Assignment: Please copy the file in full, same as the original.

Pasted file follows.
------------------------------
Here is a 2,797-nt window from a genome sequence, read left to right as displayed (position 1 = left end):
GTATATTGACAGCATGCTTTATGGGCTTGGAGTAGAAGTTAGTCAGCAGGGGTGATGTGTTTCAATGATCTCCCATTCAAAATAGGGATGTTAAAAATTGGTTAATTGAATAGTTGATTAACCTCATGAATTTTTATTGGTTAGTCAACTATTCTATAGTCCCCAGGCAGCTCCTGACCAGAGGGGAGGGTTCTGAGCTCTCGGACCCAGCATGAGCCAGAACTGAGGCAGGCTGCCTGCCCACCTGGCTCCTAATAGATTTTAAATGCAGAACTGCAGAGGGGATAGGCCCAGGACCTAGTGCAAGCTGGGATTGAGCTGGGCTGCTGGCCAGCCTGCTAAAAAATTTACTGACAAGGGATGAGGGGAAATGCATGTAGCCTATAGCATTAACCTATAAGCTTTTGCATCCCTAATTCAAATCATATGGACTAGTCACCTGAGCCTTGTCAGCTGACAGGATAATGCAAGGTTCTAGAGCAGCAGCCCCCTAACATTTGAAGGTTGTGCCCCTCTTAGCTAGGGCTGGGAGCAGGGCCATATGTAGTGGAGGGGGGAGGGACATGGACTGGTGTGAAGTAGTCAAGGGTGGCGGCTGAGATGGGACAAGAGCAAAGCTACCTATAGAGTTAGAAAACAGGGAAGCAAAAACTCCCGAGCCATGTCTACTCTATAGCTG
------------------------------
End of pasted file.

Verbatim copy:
Here is a 2,797-nt window from a genome sequence, read left to right as displayed (position 1 = left end):
GTATATTGACAGCATGCTTTATGGGCTTGGAGTAGAAGTTAGTCAGCAGGGGTGATGTGTTTCAATGATCTCCCATTCAAAATAGGGATGTTAAAAATTGGTTAATTGAATAGTTGATTAACCTCATGAATTTTTATTGGTTAGTCAACTATTCTATAGTCCCCAGGCAGCTCCTGACCAGAGGGGAGGGTTCTGAGCTCTCGGACCCAGCATGAGCCAGAACTGAGGCAGGCTGCCTGCCCACCTGGCTCCTAATAGATTTTAAATGCAGAACTGCAGAGGGGATAGGCCCAGGACCTAGTGCAAGCTGGGATTGAGCTGGGCTGCTGGCCAGCCTGCTAAAAAATTTACTGACAAGGGATGAGGGGAAATGCATGTAGCCTATAGCATTAACCTATAAGCTTTTGCATCCCTAATTCAAATCATATGGACTAGTCACCTGAGCCTTGTCAGCTGACAGGATAATGCAAGGTTCTAGAGCAGCAGCCCCCTAACATTTGAAGGTTGTGCCCCTCTTAGCTAGGGCTGGGAGCAGGGCCATATGTAGTGGAGGGGGGAGGGACATGGACTGGTGTGAAGTAGTCAAGGGTGGCGGCTGAGATGGGACAAGAGCAAAGCTACCTATAGAGTTAGAAAACAGGGAAGCAAAAACTCCCGAGCCATGTCTACTCTATAGCTG